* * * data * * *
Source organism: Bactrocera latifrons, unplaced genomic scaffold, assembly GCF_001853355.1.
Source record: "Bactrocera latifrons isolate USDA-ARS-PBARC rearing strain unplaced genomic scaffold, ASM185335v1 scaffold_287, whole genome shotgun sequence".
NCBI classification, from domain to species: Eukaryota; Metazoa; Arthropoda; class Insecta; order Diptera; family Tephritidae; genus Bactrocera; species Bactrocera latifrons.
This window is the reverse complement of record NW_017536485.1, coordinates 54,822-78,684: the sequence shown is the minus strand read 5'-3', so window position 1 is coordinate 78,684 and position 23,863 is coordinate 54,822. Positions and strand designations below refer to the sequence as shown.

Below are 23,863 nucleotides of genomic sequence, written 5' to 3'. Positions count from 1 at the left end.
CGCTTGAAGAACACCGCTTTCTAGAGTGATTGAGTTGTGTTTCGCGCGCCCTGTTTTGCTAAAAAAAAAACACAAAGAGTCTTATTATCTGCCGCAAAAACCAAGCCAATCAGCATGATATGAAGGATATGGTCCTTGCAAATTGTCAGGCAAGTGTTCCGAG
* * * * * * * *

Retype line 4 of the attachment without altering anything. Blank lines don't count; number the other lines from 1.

This window is the reverse complement of record NW_017536485.1, coordinates 54,822-78,684: the sequence shown is the minus strand read 5'-3', so window position 1 is coordinate 78,684 and position 23,863 is coordinate 54,822. Positions and strand designations below refer to the sequence as shown.